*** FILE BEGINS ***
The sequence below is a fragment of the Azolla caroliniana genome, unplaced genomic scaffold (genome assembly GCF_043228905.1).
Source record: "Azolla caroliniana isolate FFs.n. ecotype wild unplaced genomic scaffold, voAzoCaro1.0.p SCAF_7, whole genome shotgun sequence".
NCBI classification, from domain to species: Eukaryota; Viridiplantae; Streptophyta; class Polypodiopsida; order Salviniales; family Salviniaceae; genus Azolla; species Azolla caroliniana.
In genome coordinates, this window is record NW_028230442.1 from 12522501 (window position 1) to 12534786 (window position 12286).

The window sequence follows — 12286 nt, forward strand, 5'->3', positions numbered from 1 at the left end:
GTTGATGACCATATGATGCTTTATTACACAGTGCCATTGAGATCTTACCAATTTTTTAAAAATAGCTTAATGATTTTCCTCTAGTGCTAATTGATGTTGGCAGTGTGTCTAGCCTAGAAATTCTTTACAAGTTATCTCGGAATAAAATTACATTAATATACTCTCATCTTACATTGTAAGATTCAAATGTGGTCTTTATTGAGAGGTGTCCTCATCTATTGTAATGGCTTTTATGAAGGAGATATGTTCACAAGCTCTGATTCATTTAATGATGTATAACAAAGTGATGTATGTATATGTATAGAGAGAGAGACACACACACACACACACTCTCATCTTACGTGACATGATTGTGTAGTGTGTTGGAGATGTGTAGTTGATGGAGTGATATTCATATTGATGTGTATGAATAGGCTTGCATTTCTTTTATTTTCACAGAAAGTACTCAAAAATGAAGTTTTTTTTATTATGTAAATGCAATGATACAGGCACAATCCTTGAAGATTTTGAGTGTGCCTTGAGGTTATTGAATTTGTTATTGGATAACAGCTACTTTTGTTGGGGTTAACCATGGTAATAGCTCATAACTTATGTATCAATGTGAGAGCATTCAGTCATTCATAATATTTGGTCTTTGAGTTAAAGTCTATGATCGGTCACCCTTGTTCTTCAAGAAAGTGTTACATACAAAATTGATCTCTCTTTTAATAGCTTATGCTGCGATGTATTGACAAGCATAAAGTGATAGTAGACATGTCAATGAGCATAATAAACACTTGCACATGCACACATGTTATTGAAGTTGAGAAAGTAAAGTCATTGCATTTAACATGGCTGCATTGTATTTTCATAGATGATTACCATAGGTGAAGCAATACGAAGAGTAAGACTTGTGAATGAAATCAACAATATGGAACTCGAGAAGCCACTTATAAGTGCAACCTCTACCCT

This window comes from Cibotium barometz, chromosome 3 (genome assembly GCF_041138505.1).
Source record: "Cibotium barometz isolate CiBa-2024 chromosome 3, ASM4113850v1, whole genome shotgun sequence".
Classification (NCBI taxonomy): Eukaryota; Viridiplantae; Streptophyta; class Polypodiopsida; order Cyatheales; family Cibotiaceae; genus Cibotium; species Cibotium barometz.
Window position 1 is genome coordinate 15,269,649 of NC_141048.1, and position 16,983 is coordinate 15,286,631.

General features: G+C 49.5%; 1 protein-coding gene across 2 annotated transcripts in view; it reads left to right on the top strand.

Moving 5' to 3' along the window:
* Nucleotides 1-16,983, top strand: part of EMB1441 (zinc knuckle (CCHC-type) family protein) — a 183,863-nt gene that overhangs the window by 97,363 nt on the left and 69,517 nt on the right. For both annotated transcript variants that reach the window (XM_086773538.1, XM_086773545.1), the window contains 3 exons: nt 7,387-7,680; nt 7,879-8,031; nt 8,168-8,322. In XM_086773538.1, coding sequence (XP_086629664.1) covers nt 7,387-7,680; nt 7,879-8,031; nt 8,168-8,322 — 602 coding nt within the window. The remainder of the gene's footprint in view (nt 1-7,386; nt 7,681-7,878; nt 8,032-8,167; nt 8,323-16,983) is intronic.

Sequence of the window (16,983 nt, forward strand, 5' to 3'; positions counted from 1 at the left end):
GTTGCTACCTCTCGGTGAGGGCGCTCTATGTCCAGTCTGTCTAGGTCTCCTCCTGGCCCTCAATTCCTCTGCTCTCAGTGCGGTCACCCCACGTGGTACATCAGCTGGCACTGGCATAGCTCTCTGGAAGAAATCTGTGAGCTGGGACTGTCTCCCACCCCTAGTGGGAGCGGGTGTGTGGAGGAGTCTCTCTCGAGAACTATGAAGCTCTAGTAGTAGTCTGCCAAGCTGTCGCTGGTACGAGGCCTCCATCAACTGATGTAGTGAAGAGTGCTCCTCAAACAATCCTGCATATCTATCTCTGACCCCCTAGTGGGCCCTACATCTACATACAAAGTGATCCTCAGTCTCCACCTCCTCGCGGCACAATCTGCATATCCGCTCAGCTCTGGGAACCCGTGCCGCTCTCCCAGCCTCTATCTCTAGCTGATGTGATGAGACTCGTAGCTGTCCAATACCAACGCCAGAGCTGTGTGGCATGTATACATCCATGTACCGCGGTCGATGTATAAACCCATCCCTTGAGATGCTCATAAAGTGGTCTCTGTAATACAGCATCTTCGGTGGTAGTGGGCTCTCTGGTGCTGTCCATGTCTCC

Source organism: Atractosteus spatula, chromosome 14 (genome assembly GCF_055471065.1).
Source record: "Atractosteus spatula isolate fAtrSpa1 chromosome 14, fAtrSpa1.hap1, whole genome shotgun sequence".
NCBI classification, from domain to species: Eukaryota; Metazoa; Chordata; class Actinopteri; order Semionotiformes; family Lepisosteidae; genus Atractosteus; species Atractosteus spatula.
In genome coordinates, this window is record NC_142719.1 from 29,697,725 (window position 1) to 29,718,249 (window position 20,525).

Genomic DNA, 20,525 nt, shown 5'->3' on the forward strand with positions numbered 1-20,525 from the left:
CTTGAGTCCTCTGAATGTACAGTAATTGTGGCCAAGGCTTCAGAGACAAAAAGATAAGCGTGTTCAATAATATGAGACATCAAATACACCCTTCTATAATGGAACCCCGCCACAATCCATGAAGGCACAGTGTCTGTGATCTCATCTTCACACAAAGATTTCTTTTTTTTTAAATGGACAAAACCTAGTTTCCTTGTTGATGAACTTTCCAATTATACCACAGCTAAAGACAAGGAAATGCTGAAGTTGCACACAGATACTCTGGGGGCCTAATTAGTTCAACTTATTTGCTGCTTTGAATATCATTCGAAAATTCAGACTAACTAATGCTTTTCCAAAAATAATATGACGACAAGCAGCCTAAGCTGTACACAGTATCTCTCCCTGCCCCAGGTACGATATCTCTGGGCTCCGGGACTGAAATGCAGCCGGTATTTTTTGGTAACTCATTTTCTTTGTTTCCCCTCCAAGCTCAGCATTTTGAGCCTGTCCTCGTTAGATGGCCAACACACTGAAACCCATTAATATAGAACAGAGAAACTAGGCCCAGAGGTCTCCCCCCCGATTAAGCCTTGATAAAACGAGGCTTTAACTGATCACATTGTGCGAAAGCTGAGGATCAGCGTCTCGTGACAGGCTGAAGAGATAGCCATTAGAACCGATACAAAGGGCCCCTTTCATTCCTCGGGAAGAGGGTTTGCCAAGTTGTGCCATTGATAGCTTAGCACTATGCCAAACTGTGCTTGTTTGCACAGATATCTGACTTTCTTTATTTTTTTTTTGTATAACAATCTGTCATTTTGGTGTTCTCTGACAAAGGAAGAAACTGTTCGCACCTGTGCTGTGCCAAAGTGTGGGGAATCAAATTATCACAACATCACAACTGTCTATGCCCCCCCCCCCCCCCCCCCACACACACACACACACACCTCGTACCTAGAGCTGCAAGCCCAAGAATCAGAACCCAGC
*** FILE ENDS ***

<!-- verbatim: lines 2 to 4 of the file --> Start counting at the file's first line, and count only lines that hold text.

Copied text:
Source record: "Azolla caroliniana isolate FFs.n. ecotype wild unplaced genomic scaffold, voAzoCaro1.0.p SCAF_7, whole genome shotgun sequence".
NCBI classification, from domain to species: Eukaryota; Viridiplantae; Streptophyta; class Polypodiopsida; order Salviniales; family Salviniaceae; genus Azolla; species Azolla caroliniana.
In genome coordinates, this window is record NW_028230442.1 from 12522501 (window position 1) to 12534786 (window position 12286).